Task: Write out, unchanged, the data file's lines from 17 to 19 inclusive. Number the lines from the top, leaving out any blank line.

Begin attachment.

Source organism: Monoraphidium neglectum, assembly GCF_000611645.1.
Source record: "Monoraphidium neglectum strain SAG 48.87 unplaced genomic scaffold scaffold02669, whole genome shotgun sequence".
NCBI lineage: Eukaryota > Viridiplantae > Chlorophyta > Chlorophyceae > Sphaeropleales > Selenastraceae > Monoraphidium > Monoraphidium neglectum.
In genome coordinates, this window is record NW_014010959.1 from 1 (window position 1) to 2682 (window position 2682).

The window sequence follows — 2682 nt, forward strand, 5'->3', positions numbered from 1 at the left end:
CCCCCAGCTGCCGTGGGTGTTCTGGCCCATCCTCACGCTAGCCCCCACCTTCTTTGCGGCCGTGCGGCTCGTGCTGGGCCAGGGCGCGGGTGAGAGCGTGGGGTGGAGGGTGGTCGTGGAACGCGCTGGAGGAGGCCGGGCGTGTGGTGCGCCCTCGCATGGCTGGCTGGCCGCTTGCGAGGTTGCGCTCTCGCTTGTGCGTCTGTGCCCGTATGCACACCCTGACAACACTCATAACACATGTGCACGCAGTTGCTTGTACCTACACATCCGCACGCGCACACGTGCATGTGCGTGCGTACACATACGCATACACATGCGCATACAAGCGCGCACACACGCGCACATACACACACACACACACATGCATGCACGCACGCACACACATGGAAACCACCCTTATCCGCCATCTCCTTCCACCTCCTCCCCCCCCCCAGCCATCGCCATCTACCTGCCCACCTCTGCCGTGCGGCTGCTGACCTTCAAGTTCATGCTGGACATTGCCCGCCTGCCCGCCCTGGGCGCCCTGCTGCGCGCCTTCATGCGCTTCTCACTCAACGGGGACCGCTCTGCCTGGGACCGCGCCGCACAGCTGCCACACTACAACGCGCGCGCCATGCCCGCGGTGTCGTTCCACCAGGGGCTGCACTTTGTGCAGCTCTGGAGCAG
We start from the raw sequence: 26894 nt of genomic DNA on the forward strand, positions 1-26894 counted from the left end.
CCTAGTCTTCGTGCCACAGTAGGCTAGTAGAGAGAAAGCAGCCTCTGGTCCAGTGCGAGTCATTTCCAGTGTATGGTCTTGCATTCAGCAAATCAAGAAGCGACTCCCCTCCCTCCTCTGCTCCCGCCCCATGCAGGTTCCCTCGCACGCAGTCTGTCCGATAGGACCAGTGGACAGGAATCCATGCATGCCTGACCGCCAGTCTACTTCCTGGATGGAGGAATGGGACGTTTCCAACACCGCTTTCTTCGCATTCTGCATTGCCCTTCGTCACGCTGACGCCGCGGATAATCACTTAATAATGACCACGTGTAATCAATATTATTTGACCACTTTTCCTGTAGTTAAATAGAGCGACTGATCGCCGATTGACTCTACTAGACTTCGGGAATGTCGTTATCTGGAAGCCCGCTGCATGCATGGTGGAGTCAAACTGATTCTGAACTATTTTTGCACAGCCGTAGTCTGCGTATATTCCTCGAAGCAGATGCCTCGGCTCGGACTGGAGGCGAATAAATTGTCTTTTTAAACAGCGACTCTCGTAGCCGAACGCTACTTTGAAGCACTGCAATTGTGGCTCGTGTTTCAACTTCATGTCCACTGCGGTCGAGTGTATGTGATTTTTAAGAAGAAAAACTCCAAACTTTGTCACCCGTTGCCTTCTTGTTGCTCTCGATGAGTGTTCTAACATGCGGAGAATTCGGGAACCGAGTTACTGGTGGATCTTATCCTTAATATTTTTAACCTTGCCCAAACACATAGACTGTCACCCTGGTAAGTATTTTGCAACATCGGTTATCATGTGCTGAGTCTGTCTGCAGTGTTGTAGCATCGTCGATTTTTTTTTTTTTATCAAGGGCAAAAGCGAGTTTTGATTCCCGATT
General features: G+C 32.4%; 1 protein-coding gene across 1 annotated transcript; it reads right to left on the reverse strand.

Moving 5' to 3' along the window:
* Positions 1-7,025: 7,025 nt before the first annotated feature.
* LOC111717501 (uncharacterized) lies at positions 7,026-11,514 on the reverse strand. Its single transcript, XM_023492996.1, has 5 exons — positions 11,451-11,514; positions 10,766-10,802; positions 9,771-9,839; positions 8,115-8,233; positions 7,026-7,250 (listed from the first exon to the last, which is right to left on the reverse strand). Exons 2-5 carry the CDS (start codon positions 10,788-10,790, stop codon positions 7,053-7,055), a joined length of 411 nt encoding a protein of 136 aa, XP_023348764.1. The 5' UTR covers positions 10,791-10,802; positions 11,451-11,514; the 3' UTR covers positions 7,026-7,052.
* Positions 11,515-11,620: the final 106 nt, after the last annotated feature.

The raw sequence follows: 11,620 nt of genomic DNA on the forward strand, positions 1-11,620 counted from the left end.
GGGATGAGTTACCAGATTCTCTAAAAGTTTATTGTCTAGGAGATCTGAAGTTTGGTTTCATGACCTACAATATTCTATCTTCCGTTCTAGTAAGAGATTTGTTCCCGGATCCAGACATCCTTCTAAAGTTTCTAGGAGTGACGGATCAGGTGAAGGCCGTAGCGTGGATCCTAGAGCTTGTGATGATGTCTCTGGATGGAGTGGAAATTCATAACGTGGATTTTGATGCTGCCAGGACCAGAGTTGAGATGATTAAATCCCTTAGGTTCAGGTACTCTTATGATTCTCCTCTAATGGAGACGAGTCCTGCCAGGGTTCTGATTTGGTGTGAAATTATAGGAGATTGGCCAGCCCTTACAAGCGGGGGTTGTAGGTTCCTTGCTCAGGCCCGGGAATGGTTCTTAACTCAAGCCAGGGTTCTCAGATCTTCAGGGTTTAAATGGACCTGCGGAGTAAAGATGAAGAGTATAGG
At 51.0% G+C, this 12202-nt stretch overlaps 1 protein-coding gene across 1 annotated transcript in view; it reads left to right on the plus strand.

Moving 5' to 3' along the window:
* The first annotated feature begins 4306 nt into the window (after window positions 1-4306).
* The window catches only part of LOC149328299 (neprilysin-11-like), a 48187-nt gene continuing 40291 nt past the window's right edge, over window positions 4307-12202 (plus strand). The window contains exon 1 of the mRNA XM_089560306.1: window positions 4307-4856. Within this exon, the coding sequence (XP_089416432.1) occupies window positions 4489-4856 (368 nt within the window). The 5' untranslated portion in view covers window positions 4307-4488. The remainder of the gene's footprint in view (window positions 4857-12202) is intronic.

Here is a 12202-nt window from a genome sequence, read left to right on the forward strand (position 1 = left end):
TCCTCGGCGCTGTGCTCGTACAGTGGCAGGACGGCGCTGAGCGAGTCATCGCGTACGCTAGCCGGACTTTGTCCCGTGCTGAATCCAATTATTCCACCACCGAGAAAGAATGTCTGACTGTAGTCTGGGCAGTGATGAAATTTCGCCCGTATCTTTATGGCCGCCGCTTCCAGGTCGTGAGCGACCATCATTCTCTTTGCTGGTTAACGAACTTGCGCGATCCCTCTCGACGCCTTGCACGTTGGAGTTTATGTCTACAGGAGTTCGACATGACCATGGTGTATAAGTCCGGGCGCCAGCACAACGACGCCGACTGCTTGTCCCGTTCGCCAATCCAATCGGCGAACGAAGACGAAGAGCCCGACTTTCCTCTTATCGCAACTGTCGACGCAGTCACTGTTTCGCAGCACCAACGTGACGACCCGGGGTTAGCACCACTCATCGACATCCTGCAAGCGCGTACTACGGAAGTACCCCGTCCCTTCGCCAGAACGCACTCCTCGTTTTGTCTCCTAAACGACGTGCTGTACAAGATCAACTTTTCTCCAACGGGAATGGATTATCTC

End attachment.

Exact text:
Moving 5' to 3' along the window:
* The first annotated feature begins 4306 nt into the window (after window positions 1-4306).
* The window catches only part of LOC149328299 (neprilysin-11-like), a 48187-nt gene continuing 40291 nt past the window's right edge, over window positions 4307-12202 (plus strand). The window contains exon 1 of the mRNA XM_089560306.1: window positions 4307-4856. Within this exon, the coding sequence (XP_089416432.1) occupies window positions 4489-4856 (368 nt within the window). The 5' untranslated portion in view covers window positions 4307-4488. The remainder of the gene's footprint in view (window positions 4857-12202) is intronic.